Monday, 2 May 2011

The Right Trousers

On Tuesday 26 October 2010 it was to time to see Dr M, the haematologist, again. No visit to such a specialist is complete without a prior blood test and on this occasion my samples bore good news and bad news. There was a modest rise in my haemoglobin to 9.9 which was a good sign. Not so hot was a very low neutrophil count of 0.31. My other white cell counts weren’t looking too clever either, so it was time for a tactic new to me, but which the wise Dr M had no doubt foreseen all along. I would need a course of daily injections of granulocyte-colony stimulating factor (G-CSF), plus weekly blood tests in order to ensure that my counts remained sufficiently robust to be able to continue the current schedule of chemotherapy every 21 days. As the good people at Macmillan put it:

“White cell numbers are usually back to normal by the time the next dose of chemotherapy is due. But, sometimes, if the levels of white cells are still low, the chemotherapy has to be postponed, or the dose lowered.”

As my mercifully brief September stay in hospital dealing with a stubborn chest infection had highlighted, my immune system was at the time of diagnosis significantly hampered by heavy infiltration of my bone marrow by malignant B-cells. These useless malformed entities just clog everything up and so cause harm by sheer force of numbers (I am sure there is an improving moral here about the evils of neglecting regular spring cleaning). As the system was therefore being suppressed both by my disease and now from the battering of chemo, it was time to call in reinforcements in the form of a manufactured version of a naturally occurring bodily protein that would stimulate production of neutrophils.

I assumed initially that I would have to present myself at hospital each day for an injection but Dr M assured me this was not the case: either I could find someone at or near home to administer the injections for me (my medical son sprang to mind) or I could inject myself (eeek!). It was no necessary to make the decision right away as I would have the first injection there and then and could see what was involved. Time therefore to go to the Day Unit for my initial jab, where Nurse S, my excellent take-no-prisoners key worker, offered me a choice of injection sites: arm, thigh or stomach. The latter appealed to me least, but she assured me that it was often the best one to go for because of the volume of fat (modest in my case, naturally—ahem!) available to pinch together and pierce relatively painlessly. Sceptically, I agreed. She showed me the technique to use, assured me how easy it was and proceeded to sting me like a bee. Rebuking me for flinching like a wuss, she sent me on my way with a supply of pre-filled syringes and a “sharps box” to put said implements in once used. What fun the next few days were going to be…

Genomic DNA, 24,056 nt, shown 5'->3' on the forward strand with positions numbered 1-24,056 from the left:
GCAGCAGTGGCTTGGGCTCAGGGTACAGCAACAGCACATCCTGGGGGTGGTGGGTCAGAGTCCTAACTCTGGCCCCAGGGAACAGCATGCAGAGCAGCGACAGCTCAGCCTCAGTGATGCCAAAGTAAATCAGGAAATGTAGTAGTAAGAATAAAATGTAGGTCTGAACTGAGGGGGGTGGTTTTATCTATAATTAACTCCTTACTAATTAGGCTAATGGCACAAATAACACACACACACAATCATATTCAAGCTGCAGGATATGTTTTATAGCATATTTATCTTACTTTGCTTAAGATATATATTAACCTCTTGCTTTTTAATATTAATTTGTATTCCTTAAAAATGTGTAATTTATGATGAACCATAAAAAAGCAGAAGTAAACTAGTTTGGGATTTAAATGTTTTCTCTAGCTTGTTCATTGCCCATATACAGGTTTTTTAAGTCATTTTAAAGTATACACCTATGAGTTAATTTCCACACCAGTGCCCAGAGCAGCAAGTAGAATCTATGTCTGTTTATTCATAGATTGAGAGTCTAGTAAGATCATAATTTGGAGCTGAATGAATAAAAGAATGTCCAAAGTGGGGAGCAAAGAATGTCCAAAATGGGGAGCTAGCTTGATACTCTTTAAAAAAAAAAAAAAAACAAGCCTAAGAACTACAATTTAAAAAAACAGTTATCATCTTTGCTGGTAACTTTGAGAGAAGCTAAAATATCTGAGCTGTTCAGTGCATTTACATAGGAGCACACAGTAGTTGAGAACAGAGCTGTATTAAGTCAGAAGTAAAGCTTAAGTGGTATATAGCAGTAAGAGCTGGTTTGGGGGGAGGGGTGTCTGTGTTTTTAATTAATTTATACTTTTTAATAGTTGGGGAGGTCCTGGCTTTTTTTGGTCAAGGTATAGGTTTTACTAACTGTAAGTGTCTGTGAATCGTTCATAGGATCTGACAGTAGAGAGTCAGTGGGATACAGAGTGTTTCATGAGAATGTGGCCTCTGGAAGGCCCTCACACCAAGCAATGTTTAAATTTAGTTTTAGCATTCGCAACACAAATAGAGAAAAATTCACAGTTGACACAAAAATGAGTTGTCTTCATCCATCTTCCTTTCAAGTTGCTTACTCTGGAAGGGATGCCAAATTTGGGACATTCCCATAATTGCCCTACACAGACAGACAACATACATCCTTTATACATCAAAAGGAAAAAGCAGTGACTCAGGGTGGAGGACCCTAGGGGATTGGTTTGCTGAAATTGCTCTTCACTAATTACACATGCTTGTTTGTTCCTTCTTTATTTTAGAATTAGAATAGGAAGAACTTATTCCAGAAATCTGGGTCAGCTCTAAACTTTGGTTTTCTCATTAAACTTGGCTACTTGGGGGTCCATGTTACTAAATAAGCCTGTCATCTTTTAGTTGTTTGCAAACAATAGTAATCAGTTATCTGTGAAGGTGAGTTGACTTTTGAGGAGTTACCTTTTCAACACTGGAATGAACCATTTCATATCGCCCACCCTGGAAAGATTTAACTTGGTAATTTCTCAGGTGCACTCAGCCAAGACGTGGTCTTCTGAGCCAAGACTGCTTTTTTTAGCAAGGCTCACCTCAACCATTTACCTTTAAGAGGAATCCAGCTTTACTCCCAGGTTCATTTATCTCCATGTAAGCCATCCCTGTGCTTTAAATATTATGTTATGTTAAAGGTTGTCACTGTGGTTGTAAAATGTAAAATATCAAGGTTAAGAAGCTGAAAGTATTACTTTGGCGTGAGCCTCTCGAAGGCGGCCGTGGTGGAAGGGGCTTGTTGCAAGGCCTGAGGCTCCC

The sharps box, made of robust plastic.
Once the lid is pushed fully shut, the box can not be reopened. When the box is full, you return it to the hospital for incineration.
Also visible is my water filter and a bottle of laxative syrup (you will learn more of this deceptively sweet stuff in due course)

In filthy weather my wife and I left the hospital and drove to Portsmouth to see my mother for the first time since my diagnosis. I had been a bit apprehensive about seeing Mum this time, but in fact we were both relaxed in the face of my strange disease, me now bald again like the baby I once was.

We ambled over to Gunwharf Quays, a significant “retail destination” situated between the ferry ports for the Isle of Wight and cross-Channel destinations, and treated ourselves to lunch at Pizza Express. While enjoying my meal I kept looking over at my reflection in the large mirror on a far wall, not quite believing that the shiny hairless pate clearly visible centre-screen was truly mine.

The Spinnaker Tower that dominates the skyline above Portsmouth Harbour.
170 metres high, it offers views of up to 23 miles on a clear day.
A different sort of needle.

Gunwharf Quays contains a large number of “outlet stores” for major brands, selling seconds or discontinued lines at come-get-me prices. Both disease and exercise had shrunk my waist size from 34” to 32” and I was looking a bit lost in my trousers. Thank heavens then for M & S and its reasonably priced lines. I bought three pairs of trousers in my new size: charcoal grey jeans and two pairs of chinos in contrasting shades of greenish.

Back to Mum’s for tea, but not before we had seen this:

No comment necessary or, indeed, advisable.

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